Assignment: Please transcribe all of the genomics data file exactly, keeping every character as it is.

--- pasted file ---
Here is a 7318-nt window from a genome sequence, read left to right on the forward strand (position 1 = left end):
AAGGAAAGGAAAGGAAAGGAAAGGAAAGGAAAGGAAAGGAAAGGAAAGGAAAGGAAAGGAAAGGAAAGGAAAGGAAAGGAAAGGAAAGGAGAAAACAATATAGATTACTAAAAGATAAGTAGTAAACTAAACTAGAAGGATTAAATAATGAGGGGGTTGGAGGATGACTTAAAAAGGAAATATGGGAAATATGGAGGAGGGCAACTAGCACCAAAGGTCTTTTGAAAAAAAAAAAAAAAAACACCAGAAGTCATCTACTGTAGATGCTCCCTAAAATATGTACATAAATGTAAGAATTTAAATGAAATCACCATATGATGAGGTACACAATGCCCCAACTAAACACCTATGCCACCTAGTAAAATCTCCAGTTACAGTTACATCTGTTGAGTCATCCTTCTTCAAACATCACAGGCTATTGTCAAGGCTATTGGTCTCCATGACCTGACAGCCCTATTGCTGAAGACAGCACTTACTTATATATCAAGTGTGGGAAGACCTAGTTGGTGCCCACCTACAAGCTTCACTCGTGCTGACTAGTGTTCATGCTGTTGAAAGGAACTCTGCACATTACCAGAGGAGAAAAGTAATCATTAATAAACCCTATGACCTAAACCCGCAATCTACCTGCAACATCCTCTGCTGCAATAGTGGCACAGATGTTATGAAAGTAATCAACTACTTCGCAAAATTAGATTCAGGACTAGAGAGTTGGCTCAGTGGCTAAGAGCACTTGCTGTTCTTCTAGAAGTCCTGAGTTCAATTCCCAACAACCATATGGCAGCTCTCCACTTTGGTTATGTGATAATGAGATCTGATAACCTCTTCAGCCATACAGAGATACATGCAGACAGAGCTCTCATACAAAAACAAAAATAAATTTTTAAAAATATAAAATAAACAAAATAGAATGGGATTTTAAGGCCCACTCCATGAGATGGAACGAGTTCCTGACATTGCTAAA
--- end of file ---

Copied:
Here is a 7318-nt window from a genome sequence, read left to right on the forward strand (position 1 = left end):
AAGGAAAGGAAAGGAAAGGAAAGGAAAGGAAAGGAAAGGAAAGGAAAGGAAAGGAAAGGAAAGGAAAGGAAAGGAAAGGAAAGGAAAGGAGAAAACAATATAGATTACTAAAAGATAAGTAGTAAACTAAACTAGAAGGATTAAATAATGAGGGGGTTGGAGGATGACTTAAAAAGGAAATATGGGAAATATGGAGGAGGGCAACTAGCACCAAAGGTCTTTTGAAAAAAAAAAAAAAAAACACCAGAAGTCATCTACTGTAGATGCTCCCTAAAATATGTACATAAATGTAAGAATTTAAATGAAATCACCATATGATGAGGTACACAATGCCCCAACTAAACACCTATGCCACCTAGTAAAATCTCCAGTTACAGTTACATCTGTTGAGTCATCCTTCTTCAAACATCACAGGCTATTGTCAAGGCTATTGGTCTCCATGACCTGACAGCCCTATTGCTGAAGACAGCACTTACTTATATATCAAGTGTGGGAAGACCTAGTTGGTGCCCACCTACAAGCTTCACTCGTGCTGACTAGTGTTCATGCTGTTGAAAGGAACTCTGCACATTACCAGAGGAGAAAAGTAATCATTAATAAACCCTATGACCTAAACCCGCAATCTACCTGCAACATCCTCTGCTGCAATAGTGGCACAGATGTTATGAAAGTAATCAACTACTTCGCAAAATTAGATTCAGGACTAGAGAGTTGGCTCAGTGGCTAAGAGCACTTGCTGTTCTTCTAGAAGTCCTGAGTTCAATTCCCAACAACCATATGGCAGCTCTCCACTTTGGTTATGTGATAATGAGATCTGATAACCTCTTCAGCCATACAGAGATACATGCAGACAGAGCTCTCATACAAAAACAAAAATAAATTTTTAAAAATATAAAATAAACAAAATAGAATGGGATTTTAAGGCCCACTCCATGAGATGGAACGAGTTCCTGACATTGCTAAA